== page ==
The night had fallen like a black curtain when we got back to our flimsy shelter. The moist chill in the air was finding our flesh under the layered clothing. We got into the tent and nestled into the flannel sleeping bags.

"Now what, ma?" Melynda asked, sitting with her own sleeping bag up to her neck.

"Let's eat a little more and then light our candles to the mothers and grandmothers."

There were some things that seemed right to me at that moment, things I just knew. If you had asked me weeks before what it was that I would be seeking on this mountaintop in Spain, I would not have had an answer. I knew only that I was on a journey, a passage that had the feeling of ancient ways. I had a sense of being open to creation, of being a part of something that came before me and would continue on till the end of humankind. I had faith that the words and the way would come if I searched in earnest. I also knew there was power in this mountain, power in this village, and power in my relationship with my daughter.

We pulled out the sausage, bread, and fruit. We ate sitting on the tent floor wrapped in sleep sacks, poking our arms out whenever we needed to grab something to eat. This was awkward, but the rustic food was comforting and the very act of eating and talking warmed us. We ate much more than we normally would have, ripping bread with our hands and savoring the sharply seasoned chorizo. Pears, apples, and oranges helped us wash the dry food down, and the cool water was refreshing. We could hear the growling of javeli, or wild boars, outside.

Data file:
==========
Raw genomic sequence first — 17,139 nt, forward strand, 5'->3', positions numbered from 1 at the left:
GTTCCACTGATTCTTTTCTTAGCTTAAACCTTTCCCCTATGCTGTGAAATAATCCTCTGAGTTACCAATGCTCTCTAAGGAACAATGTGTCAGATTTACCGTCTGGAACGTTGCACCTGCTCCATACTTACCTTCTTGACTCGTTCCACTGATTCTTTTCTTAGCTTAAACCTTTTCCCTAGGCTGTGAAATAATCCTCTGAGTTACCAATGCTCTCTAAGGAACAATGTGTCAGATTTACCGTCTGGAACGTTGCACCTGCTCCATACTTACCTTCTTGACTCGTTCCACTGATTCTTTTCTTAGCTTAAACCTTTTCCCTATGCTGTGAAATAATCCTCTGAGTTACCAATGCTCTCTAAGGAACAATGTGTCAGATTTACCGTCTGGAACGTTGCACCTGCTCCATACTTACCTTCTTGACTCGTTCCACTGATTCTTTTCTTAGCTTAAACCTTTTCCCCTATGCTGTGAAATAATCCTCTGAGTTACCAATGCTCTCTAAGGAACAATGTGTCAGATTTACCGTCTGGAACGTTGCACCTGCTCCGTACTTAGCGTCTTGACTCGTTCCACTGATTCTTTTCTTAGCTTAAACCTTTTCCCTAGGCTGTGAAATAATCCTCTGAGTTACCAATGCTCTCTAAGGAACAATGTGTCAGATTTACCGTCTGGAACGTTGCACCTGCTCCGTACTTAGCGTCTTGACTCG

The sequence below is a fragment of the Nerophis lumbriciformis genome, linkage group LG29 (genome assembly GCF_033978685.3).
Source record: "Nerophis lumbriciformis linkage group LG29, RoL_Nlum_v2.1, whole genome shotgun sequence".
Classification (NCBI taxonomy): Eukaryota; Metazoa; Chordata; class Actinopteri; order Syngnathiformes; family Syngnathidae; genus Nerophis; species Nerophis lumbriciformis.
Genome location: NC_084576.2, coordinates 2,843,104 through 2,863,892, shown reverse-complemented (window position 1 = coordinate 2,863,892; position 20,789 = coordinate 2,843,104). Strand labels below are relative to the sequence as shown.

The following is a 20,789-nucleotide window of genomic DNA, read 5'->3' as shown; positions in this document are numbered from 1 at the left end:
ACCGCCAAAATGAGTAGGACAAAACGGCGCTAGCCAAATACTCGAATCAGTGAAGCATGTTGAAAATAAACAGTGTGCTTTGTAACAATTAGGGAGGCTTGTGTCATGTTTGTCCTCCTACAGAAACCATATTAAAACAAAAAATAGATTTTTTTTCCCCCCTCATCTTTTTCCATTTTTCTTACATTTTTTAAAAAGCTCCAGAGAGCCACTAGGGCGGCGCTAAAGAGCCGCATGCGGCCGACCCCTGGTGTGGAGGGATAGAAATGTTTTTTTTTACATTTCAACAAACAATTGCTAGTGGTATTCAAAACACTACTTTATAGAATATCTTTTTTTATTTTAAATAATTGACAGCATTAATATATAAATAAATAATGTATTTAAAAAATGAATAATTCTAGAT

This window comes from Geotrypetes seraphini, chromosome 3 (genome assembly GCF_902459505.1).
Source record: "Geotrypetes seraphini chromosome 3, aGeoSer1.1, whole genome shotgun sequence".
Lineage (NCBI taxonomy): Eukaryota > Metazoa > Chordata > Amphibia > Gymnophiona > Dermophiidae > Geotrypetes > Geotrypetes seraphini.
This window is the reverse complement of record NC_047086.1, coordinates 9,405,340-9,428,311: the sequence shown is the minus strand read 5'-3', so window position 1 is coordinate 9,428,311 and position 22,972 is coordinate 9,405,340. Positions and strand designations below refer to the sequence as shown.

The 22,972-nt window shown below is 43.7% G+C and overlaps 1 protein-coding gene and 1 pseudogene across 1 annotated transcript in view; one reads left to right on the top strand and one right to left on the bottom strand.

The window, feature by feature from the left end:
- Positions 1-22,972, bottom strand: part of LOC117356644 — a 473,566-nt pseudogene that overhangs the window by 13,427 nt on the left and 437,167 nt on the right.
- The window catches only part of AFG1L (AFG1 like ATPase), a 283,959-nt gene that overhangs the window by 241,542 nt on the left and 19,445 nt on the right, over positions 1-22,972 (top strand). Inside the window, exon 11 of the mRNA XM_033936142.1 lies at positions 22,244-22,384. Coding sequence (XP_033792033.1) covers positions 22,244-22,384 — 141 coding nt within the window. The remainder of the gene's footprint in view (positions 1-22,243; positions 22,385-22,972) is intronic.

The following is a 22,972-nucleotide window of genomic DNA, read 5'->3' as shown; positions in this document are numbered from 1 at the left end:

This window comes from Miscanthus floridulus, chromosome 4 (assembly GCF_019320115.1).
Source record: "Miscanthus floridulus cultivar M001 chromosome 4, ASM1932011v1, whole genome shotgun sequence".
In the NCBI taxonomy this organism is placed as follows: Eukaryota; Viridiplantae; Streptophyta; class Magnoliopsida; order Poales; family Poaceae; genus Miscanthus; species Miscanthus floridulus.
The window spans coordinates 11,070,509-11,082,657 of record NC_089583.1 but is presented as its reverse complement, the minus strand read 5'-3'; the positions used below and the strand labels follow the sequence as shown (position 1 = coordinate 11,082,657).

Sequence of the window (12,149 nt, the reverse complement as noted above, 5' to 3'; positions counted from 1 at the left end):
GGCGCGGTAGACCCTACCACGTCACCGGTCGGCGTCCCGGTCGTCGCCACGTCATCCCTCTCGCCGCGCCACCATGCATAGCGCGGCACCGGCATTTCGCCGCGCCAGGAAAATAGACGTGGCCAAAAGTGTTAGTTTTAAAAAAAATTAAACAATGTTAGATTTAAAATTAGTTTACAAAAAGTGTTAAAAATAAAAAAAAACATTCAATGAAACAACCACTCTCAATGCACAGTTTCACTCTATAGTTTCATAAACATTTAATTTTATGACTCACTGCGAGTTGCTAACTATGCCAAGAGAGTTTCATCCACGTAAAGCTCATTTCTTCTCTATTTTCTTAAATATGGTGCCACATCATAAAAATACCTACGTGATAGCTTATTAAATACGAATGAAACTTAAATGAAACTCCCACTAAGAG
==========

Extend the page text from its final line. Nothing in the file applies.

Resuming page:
"It's time to light the candles to the mothers and grandmothers," I said. Just saying these words seemed to drive the night's chill from my bones.

Melynda was silent, but her eyes never left mine. We removed the candles from our sack and separated the wicks. I opened the nylon doorway of the tent and felt a surprising gust of night wind. The stars were poised and waiting. Melynda and I crouched, leaned out the green door flap with our upper bodies, and set to work.

First, I made a small circle in the earth with our only spoon. Next we made four holes for our candles around the circle. We put candles in the holes and secured them by packing dirt up on the sides.

"Let's light them," said Melynda, her face glowing in the moonlight.

I grabbed the lighter.

"I light this candle to invite the spirit and strength of my mother to help guide this young woman as she comes of age, that she will grow wise, strong, and compassionate."

The candle flickered in the breeze. Melynda cupped her hands around it for protection. I moved my hand to the second candle.